Nabeyama: The Gender Equality Promotion Office has launched a homepage to release information and increase awareness about gender equality. To be specific, it is used to introduce work-life balance support programs and disclose the results of our awareness surveys. We also work cooperatively with students to investigate the current state of gender equality at Yamaguchi University and create leaflets to introduce various people as role models of positive work-life balance.

Yamazaki: In November last year, our initiative to support female researchers was selected by the Ministry of Education, Culture, Sports, Science and Technology as a "Program Supporting the Research Activities of Female Researchers (Organizations)," to be supported by the Funds for the Development of Human Resources in Science and Technology. Following this event, the Support Office for Female Researchers is accelerating various projects between 2014 and 2016 with five points of focus.
 The first measure is to raise awareness and sharing values throughout the university. We are planning to offer seminars not only for increasing the awareness of teaching staff but also for assisting female researchers in career design and enlightening all students, including male students.
 Second is to supporting a positive work-life-balance. To give assistance to female researchers experiencing life events, we will introduce the Research Assistant Program and secure a campus day care.
 The third measure is to assist in networking among female researchers. Horizontal connections among female researchers will be strengthened through symposiums, various seminars, and networking events.
 The fourth measure is to reinforce research skills. For that purpose, study groups on funding application writing and preparing academic journal articles in English will be organized.
 The last measure is to expand foundations for female researchers. The Support Office will start various projects, including the introduction of role models, in order to produce graduates who have acquired advanced knowledge and research skills in university and graduate courses. A great majority of graduate school students are men, and we are seeking ways to encourage female students to go on to graduate courses.
 For newly assigned teaching staff members who are struggling to get accustomed to the new environment, we are launching the Mentor System, in which senior teachers acting as occupational models will respond to various concerns of the new teaching staff, such as research issues, career formation, and work-life balance. The Support Office also has a full-time counselor. We will provide firm back-up for female researchers by reinforcing the partnership between the Support Office and the community and offering various information about childrearing and caregiving.

Nabeyama: Such projects will be the first step to making Yamaguchi University an ideal workplace not only for women but for everyone.

Yamazaki: The Support Office will offer various support programs to female researchers who want to continue their research activities despite life events, such as marriage, childbearing, childrearing, and caregiving. However, these life events are not supposed to be taken care of only by women; our measures are in place to actively improve the current situation where there are too few female researchers. Society must be altered so that women, like men, can demonstrate their abilities whether or not they are experiencing such life events.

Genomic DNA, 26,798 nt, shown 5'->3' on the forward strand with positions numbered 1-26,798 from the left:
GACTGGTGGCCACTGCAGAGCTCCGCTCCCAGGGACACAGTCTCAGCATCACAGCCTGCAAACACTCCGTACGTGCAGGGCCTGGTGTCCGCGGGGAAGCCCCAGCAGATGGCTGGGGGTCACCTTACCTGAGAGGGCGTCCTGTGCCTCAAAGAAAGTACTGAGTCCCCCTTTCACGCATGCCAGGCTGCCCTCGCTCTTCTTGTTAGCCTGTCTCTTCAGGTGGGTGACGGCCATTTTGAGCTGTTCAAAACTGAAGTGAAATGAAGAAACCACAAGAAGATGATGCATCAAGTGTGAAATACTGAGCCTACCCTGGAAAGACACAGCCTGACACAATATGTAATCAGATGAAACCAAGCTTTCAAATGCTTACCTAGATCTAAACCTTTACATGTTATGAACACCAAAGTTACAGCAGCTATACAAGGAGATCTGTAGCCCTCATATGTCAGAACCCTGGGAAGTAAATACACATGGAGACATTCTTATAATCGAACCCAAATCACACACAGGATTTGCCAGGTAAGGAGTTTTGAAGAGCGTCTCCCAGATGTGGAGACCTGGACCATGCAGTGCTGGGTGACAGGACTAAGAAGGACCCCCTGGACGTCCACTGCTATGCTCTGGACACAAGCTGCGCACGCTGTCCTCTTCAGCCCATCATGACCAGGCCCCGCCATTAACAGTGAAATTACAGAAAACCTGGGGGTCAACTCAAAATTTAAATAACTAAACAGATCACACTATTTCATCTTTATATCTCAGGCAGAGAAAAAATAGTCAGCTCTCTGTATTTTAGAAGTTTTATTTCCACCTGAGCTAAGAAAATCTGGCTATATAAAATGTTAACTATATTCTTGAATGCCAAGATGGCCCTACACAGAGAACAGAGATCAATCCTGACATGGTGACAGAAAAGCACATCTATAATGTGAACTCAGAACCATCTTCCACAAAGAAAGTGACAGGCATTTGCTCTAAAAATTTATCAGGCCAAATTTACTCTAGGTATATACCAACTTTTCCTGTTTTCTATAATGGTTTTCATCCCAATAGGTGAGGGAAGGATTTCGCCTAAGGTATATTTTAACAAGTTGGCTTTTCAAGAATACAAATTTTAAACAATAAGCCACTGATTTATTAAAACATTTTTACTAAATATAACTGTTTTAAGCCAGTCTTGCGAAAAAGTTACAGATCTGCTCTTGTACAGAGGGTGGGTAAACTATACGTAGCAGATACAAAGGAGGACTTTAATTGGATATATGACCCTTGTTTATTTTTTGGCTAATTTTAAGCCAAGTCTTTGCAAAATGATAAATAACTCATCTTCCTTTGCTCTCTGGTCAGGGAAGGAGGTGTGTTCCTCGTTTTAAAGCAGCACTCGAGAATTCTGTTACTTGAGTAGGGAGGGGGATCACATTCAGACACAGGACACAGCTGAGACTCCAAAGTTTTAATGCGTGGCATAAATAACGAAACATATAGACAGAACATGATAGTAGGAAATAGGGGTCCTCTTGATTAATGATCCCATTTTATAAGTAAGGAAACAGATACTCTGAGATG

Nabeyama: Also, not everyone can concentrate only on work 24 hours a day. We will do our best to create a framework so that people in different situations will be able to work comfortably with or without life events.

To Realize Gender Equality

yamazaki-nabeyama.jpgYamazaki: We have set a goal to raise the proportion of female researchers from the current state of 14% to 17% by the end of 2016. We are aiming to raise the ratio of science-related female teaching staff to 10% by 2018. Within five years at the latest, we will have a female teacher in all science-related departments that currently have no female teaching staff. But adding more female teaching staff alone does not help realize true gender equality. Female staff have to participate in decision making in order to change the entire university. In that sense, I hope there will be female professors added to each faculty.

Nabeyama: Society is composed of men and women. It is ideal that both men and women actively participate in the workforce. We have therefore set a goal to increase female teaching and administrative staff members in management positions.

Yamazaki: Currently the Support Office for Female Researchers is an independent organization, but just during the accelerated phase of the first three years. After this phase, the Support Office will be a subsidiary organization of the Gender Equality Promotion Office.

Nabeyama: More attention is paid to women at present in order to promptly promote gender equality, but I would like to encourage everyone to be aware that gender equality is an issue for everyone regardless of a person's gender. We will continue to promote our gender equality initiatives at Yamaguchi University in cooperation with other universities and affiliated institutes. Traditionally Yamaguchi University took advantage of the spirit of "supporting each other" without relying on official assistance, but it is not easy to realize a gender-equal society without assistance or programs. Anyone who has encountered a problem or life event is encouraged to come to talk with us. We are hoping to create a society where it is natural that both men and women to work while living healthy lives.